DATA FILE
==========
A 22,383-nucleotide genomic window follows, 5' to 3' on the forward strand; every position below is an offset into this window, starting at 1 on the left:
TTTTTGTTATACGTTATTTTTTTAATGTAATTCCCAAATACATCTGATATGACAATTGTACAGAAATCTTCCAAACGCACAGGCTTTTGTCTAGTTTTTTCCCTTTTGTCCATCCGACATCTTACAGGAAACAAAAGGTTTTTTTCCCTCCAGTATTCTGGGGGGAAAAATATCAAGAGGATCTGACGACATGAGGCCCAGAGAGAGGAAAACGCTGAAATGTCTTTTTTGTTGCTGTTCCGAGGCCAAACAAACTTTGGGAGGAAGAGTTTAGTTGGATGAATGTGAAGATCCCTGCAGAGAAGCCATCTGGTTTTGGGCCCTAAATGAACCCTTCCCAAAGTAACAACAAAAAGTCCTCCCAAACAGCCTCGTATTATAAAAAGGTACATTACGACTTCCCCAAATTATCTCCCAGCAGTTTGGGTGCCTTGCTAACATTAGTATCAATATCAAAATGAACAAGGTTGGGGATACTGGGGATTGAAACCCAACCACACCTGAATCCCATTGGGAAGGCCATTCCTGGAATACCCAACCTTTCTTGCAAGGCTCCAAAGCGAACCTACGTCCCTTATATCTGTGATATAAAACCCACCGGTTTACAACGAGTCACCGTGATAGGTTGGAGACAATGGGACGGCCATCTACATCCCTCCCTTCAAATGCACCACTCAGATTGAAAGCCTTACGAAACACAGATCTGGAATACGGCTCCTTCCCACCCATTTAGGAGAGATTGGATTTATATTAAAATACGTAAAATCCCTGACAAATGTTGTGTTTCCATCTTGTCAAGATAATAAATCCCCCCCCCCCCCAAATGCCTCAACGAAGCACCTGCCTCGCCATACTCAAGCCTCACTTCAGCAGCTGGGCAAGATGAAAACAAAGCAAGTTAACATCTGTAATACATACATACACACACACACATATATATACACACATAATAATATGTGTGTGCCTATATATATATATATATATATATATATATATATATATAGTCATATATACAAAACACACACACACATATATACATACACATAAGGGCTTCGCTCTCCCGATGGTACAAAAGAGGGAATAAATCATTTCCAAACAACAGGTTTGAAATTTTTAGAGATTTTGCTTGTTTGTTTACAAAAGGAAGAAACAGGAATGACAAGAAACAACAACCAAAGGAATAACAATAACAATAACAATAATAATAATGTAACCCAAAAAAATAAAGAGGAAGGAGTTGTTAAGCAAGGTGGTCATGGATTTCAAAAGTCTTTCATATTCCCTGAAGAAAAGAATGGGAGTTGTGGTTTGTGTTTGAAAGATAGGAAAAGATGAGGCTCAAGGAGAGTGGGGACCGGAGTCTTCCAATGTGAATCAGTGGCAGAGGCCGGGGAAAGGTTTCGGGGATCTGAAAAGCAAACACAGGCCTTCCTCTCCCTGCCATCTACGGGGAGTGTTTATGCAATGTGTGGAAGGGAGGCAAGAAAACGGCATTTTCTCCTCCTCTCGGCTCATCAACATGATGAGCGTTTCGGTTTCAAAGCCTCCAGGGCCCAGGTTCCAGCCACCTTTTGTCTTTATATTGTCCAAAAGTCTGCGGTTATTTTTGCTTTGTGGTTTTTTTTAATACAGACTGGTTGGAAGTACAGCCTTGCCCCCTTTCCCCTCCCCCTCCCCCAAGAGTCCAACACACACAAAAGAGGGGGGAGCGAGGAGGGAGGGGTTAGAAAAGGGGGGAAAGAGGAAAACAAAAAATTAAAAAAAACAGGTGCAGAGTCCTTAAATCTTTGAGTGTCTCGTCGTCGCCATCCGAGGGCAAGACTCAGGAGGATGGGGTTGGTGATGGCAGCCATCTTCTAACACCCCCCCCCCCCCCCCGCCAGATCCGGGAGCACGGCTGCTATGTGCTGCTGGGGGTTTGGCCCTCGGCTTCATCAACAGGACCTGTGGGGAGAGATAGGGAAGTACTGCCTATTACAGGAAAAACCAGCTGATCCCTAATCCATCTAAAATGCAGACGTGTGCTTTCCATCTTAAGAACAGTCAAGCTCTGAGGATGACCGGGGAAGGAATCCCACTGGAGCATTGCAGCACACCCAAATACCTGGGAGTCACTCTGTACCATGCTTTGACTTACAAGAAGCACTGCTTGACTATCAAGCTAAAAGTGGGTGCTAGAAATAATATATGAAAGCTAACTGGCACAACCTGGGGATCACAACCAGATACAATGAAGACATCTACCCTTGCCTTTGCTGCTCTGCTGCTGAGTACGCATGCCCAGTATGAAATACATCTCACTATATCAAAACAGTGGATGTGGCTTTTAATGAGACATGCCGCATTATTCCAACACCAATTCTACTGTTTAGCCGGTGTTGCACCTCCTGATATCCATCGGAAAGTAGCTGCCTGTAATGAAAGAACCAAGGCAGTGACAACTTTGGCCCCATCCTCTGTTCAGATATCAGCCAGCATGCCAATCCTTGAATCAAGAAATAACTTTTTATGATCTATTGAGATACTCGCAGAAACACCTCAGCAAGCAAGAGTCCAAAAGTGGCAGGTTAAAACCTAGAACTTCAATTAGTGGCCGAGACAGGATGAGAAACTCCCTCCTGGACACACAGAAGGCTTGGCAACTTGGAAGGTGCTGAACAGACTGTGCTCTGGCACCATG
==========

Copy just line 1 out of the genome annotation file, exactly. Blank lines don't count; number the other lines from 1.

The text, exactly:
A 22,383-nucleotide genomic window follows, 5' to 3' on the forward strand; every position below is an offset into this window, starting at 1 on the left: